Local News

Wake Co. Meals on Wheels deals with growing expenses

Posted July 8, 2008 4:13 p.m. EDT
Updated July 8, 2008 9:00 p.m. EDT

— Higher food and gas costs have Wake County Meals on Wheels directors starting a fundraising campaign so the non-profit group can afford to keep clients fed.

Meals on Wheels of Wake County serves nearly 1,500 elderly and disabled persons with food. With more people requesting food, directors have had to put some on a waiting list.

“Serving fewer people’s the last thing we want to do,” Executive Director Alan Winstead said Tuesday.

Food costs are expected to increase by $50,000 this year. The non-profit group purchases food through wholesalers, whose prices have gone up.

“For some of them, it’s the only people that they’ll see all day and for some of them, it’s the only meal that they’ll eat all day,” Winstead said.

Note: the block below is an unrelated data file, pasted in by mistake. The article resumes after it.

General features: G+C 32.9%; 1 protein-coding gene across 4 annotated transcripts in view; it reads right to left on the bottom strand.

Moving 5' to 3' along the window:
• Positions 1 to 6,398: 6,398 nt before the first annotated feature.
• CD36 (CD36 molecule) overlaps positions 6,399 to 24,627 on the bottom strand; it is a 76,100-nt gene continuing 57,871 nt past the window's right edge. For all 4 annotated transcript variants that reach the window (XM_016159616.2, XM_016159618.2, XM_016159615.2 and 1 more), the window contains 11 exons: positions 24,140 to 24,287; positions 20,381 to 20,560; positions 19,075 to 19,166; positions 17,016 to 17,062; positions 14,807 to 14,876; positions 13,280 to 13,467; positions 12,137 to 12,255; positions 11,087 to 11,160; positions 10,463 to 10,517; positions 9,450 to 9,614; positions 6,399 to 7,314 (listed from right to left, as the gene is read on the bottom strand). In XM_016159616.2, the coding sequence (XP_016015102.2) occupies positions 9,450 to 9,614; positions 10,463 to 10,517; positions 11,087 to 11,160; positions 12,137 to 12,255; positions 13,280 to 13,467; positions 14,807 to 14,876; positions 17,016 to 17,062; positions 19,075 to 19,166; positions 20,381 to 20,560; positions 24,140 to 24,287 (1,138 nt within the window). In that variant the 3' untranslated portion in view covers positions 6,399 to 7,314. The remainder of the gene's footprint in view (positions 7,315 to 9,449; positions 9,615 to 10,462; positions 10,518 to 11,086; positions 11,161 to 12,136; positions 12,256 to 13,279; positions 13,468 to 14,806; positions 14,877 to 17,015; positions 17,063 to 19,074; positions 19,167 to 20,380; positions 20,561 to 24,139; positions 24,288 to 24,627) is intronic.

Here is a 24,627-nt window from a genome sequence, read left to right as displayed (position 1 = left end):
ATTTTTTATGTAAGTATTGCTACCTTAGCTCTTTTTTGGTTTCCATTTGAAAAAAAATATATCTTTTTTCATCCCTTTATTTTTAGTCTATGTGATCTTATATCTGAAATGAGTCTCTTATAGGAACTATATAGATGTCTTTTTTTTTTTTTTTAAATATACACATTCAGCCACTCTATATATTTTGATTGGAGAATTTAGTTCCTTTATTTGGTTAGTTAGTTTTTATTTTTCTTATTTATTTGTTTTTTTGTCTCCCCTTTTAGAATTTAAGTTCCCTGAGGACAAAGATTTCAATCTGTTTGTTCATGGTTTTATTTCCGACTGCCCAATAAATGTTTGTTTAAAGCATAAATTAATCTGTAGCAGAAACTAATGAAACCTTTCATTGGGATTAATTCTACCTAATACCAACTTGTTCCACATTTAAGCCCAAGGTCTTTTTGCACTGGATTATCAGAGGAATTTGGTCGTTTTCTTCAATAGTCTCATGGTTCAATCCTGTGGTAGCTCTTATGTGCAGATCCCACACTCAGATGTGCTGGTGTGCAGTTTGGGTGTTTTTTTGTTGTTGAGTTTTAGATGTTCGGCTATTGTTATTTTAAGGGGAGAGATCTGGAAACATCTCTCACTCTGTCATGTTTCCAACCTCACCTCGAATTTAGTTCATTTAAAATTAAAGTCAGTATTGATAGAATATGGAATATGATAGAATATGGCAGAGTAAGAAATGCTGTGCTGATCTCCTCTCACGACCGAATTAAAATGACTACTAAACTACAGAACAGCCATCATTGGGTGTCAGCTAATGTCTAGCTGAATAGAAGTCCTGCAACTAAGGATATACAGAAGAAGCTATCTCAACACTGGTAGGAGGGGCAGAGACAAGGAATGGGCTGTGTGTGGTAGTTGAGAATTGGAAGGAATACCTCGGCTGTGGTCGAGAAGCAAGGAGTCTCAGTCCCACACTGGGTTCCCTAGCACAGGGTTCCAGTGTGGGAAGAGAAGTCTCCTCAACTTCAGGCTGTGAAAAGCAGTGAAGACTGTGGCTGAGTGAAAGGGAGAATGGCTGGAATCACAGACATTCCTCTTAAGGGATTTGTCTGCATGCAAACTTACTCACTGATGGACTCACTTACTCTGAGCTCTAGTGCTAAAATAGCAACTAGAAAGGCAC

Claudia White, a Meals on Wheels volunteer, packs up meals once a week and delivers them in her own car to those in need.

“It’s very important. They wait on that hot, hot meal,” White said.

Hundreds volunteer for Wake County Meals on Wheels, but gas prices have made recruiting new volunteer drivers difficult.

“The new people will come but they don’t stay long because of the gas price,” White said.

White said she also builds friendships on her route. She said it would take a lot higher prices to stop her from hitting her route.

“There’s sometimes we drive and we are on ‘E’ (empty) taking them their meal, but they get their meal,” White said.

Across the country, nearly 60 percent of the estimated 5,000 programs that belong to the Meals on Wheels Association of America have lost volunteers who can't afford gas, said Enid A. Borden, president and CEO of the program that has been providing meals to Americans in need since 1954.

Nearly half the programs have eliminated routes or consolidated meal services. Some 38 percent have switched to delivering frozen rather than hot meals, while about 30 percent are cutting personal visits from five days a week to one.

"We're in a crisis and it's just getting worse and worse," Borden said.